Although clinical features of both conditions can be extremely similar, their response to medication is not; while catatonia as a symptom of schizophrenia seems to react favorably to (atypical) neuroleptics, especially clozapine, NMS in many cases has an adverse reaction to them and might be indistinguishable from akinetic crisis in parkinsonism [4]. The clinical role of the ECT for the treatment of NMS has been carefully reviewed [5].

An overly simplified model of schizophrenia states the occurrence of “too much dopamine” at some point and therefore would infer “too much dopamine” in catatonia. An overly simplified model of neuroleptics regards only their dopamine-antagonistic properties and therefore would infer “too little dopamine” in NMS. Current medical hypotheses offer a synthesis for those two seemingly completely contrary etiologies.

Both catatonic symptoms in schizophrenia as well as in NMS might be caused by a lack of striatal dopamine (CS) or dopamine D2 antagonism (NMS), that is, “too little dopamine.” In CS there might still be “too much dopamine,” for example, in the limbic system, which explains the tolerance and helpfulness of only atypical neuroleptics in CS, which are known to selectively spare striatal functions and therefore have fewer motoric-adverse effects. In addition, catatonic as well as psychotic symptoms are worsened by activation of 5-HT2-receptors, for which most atypical neuroleptics are antagonists [6]. Dopamine antagonism outside the striatum and selective serotonin antagonism seem to be the major pharmacodynamic correlation for “atypical” properties and the reason for their potential usefulness in CS. Following this line of reasoning, CS might be a “special” kind of schizophrenia in that it features both hypo- and hyperactivity of dopaminergic transmission, for example, in the striatum and in the limbic system. It also sheds further light on the “atypical” properties of neuroleptics and the pathophysiology of schizophrenia itself, especially the involvement of the serotonergic system.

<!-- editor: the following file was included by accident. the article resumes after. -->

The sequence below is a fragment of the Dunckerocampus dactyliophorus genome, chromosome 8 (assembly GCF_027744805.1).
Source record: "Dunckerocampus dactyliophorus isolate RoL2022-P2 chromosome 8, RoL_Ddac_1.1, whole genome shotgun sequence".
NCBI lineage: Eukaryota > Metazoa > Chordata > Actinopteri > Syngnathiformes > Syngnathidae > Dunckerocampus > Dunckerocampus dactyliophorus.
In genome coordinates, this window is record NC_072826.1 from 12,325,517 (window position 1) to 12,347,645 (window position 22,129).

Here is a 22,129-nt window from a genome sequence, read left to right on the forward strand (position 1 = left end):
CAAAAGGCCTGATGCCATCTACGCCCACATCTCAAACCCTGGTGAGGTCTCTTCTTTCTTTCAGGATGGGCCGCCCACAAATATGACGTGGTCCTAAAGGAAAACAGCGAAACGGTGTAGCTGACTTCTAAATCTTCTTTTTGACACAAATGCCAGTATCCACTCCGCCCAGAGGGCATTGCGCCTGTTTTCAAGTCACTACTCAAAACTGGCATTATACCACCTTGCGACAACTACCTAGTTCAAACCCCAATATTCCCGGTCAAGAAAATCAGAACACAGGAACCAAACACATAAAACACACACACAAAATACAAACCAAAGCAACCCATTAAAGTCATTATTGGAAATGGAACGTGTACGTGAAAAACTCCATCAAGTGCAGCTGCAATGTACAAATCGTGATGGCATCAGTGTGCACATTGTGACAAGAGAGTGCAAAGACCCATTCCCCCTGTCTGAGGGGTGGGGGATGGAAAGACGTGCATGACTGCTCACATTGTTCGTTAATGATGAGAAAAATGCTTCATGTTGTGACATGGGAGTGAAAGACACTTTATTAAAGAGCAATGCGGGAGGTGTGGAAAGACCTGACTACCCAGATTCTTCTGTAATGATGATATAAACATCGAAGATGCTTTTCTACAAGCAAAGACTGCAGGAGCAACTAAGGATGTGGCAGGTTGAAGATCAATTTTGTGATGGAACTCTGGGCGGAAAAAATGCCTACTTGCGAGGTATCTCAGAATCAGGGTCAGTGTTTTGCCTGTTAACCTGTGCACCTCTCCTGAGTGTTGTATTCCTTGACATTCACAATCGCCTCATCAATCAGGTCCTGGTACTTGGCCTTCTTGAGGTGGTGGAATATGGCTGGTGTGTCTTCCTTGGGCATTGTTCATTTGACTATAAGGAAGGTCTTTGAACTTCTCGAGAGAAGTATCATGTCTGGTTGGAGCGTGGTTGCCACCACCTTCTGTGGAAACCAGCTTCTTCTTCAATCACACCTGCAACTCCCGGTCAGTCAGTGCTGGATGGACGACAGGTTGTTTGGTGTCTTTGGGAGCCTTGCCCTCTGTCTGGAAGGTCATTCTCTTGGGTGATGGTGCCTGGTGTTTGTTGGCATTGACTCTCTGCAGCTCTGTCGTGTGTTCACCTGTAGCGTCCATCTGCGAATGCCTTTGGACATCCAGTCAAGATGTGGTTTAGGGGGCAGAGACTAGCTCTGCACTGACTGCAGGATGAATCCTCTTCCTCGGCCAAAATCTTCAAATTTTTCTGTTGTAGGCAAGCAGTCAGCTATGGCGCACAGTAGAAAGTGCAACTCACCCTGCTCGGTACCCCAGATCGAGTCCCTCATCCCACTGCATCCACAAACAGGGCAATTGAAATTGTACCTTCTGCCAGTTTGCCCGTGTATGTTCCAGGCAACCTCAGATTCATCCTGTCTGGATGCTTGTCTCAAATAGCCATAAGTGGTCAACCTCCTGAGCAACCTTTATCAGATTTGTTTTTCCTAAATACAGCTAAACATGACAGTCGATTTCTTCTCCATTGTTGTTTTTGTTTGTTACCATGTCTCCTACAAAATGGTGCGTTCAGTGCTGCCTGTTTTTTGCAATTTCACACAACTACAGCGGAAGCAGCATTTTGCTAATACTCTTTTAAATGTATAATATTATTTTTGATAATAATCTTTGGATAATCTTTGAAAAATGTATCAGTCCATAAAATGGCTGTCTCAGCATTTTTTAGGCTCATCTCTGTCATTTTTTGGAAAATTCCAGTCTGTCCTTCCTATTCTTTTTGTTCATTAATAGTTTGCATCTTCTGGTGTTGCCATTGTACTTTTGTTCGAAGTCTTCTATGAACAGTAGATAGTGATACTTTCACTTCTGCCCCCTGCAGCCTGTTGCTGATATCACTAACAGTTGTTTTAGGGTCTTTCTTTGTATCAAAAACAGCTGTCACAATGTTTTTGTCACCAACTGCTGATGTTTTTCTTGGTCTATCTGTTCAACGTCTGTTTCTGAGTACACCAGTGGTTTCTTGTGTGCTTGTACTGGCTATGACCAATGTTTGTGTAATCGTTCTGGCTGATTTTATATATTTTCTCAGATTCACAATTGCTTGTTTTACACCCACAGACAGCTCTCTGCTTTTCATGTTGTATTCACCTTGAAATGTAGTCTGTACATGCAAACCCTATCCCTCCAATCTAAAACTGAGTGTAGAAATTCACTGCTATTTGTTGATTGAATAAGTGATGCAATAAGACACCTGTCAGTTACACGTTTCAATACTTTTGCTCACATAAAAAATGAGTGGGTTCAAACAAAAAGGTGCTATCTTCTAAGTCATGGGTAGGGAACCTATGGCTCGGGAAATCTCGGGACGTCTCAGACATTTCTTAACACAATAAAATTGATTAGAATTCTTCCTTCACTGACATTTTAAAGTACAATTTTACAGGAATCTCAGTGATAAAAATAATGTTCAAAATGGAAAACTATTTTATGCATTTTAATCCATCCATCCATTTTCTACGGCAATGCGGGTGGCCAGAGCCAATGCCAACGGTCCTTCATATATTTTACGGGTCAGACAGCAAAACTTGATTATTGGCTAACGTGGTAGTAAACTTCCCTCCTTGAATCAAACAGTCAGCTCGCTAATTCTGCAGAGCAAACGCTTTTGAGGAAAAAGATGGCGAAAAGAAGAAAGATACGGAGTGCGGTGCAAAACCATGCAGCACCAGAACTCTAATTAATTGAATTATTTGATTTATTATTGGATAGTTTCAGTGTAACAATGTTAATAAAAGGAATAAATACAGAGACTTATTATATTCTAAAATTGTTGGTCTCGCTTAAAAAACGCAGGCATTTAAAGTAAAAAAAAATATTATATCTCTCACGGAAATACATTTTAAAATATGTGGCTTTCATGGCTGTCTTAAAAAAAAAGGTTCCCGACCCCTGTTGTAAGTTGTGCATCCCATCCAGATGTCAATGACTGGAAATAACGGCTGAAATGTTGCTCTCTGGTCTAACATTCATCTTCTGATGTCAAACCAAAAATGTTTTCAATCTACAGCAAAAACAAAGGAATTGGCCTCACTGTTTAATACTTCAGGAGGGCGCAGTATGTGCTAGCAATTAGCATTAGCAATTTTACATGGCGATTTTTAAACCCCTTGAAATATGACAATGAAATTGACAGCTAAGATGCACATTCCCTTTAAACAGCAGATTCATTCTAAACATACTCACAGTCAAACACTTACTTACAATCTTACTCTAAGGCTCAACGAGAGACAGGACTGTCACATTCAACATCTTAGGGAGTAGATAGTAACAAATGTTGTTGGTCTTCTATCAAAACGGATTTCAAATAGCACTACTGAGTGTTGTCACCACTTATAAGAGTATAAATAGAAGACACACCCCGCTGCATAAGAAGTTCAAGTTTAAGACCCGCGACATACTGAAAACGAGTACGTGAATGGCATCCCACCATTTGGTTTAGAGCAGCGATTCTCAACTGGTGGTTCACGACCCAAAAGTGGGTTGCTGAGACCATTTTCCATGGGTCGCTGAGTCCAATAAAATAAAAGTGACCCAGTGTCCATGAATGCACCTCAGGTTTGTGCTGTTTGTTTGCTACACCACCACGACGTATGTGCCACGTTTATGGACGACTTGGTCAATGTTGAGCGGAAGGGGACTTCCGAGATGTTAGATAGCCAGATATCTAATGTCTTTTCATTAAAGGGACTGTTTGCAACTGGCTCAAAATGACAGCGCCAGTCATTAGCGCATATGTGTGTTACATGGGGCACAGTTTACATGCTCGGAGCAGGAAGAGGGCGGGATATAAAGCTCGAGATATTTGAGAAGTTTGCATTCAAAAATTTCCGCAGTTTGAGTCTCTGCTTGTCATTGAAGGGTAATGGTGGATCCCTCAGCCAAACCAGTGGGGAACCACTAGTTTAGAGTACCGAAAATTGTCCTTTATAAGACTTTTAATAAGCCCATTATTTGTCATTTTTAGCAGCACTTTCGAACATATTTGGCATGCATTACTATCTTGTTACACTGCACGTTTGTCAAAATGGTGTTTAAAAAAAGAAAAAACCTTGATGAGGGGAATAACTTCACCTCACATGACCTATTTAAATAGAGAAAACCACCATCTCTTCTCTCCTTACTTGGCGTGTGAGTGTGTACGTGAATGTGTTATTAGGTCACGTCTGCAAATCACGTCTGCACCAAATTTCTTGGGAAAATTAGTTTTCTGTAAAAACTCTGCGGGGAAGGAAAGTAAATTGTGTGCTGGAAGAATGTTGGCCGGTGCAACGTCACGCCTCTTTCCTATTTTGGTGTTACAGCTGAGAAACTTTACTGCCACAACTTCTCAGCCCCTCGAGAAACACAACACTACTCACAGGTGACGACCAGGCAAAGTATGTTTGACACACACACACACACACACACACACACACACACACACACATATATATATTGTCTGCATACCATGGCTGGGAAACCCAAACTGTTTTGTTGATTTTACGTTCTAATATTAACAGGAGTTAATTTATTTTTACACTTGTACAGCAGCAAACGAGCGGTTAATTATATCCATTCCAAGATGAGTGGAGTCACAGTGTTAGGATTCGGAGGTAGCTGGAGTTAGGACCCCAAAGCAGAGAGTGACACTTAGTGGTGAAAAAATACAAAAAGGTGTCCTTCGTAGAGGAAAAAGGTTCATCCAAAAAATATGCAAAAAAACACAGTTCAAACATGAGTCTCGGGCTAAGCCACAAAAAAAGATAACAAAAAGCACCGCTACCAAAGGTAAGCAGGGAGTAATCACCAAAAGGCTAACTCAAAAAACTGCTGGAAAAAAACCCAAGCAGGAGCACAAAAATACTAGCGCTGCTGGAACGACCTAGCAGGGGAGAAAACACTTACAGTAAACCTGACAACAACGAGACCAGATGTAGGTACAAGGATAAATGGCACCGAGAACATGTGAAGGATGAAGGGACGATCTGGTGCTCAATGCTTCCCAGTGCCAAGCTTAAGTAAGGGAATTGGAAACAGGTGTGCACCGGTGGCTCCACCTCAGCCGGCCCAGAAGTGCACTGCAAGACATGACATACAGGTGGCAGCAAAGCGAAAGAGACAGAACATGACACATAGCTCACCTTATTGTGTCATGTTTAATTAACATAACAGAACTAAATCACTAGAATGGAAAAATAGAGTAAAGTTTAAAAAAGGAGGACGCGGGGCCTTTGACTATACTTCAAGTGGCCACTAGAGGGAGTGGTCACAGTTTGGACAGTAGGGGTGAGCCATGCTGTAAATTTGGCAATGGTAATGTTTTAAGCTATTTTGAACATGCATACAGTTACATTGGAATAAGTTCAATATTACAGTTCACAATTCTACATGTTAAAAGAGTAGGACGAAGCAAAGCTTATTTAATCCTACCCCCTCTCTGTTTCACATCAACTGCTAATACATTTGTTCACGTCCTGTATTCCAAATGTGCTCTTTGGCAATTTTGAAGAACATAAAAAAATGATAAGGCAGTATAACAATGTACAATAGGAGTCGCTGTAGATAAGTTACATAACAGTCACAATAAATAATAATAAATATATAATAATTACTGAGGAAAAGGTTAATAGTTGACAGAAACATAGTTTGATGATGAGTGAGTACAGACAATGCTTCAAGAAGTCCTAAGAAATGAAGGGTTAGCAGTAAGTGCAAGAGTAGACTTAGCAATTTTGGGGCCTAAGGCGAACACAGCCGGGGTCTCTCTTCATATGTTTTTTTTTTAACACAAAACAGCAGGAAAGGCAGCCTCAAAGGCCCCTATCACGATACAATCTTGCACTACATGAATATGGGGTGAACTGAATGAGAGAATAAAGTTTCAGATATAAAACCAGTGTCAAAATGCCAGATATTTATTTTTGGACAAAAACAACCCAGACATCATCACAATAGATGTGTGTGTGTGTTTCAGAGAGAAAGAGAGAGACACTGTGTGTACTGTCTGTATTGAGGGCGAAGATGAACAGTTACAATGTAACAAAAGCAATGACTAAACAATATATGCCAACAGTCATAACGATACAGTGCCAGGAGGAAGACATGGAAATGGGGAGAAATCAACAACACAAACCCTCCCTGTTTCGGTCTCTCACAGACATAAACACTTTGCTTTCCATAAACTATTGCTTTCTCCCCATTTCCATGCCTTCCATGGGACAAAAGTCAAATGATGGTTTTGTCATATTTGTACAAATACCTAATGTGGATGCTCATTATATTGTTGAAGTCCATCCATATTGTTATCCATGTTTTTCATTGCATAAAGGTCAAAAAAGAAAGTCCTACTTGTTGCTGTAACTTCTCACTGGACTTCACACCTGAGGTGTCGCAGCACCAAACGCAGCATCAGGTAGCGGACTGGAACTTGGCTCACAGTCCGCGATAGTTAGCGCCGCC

The very same line of reasoning explains the indication and the response to ECT in both CS and NMS, making it a valuable tool in a situation of “catatonic dilemma.” ECT as a very unspecific means of treatment that has been described as a “psychic rectifier,” a “reset for the system,” or a “cleaning of the receptors.” These descriptions refer to the involvement of all major neuronal populations in a short, excessive stimulation, leading to mitigation of differences in activity. Hypoactive neurons might be activated, hyperactive ones exhausted, and receptor sensitization or desensitization to previous medication be reversed. The desirable effect of ECT in cases of CS might therefore be in the mitigation of differences in activity, that is, dopaminergic stimulation in the striatum and decrease of both dopaminergic activity in the limbic system and serotonergic activity on 5-HT2-receptors. The desirable effect of ECT in NMS would be explained by activation of dopaminergic transmission and/or liberation of dopaminergic receptors from the causative neuroleptics. An effect on other causative-neurotransmitter systems is also probable.